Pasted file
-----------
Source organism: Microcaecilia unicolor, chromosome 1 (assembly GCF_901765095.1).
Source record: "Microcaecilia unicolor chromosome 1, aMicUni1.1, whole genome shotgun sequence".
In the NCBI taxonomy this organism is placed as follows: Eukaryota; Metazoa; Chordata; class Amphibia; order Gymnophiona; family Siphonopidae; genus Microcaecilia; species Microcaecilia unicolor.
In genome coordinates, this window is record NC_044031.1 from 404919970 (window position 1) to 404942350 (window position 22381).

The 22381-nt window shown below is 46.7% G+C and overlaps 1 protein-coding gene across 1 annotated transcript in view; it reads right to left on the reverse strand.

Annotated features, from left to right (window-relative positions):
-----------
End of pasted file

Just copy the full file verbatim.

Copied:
Source organism: Microcaecilia unicolor, chromosome 1 (assembly GCF_901765095.1).
Source record: "Microcaecilia unicolor chromosome 1, aMicUni1.1, whole genome shotgun sequence".
In the NCBI taxonomy this organism is placed as follows: Eukaryota; Metazoa; Chordata; class Amphibia; order Gymnophiona; family Siphonopidae; genus Microcaecilia; species Microcaecilia unicolor.
In genome coordinates, this window is record NC_044031.1 from 404919970 (window position 1) to 404942350 (window position 22381).

The 22381-nt window shown below is 46.7% G+C and overlaps 1 protein-coding gene across 1 annotated transcript in view; it reads right to left on the reverse strand.

Annotated features, from left to right (window-relative positions):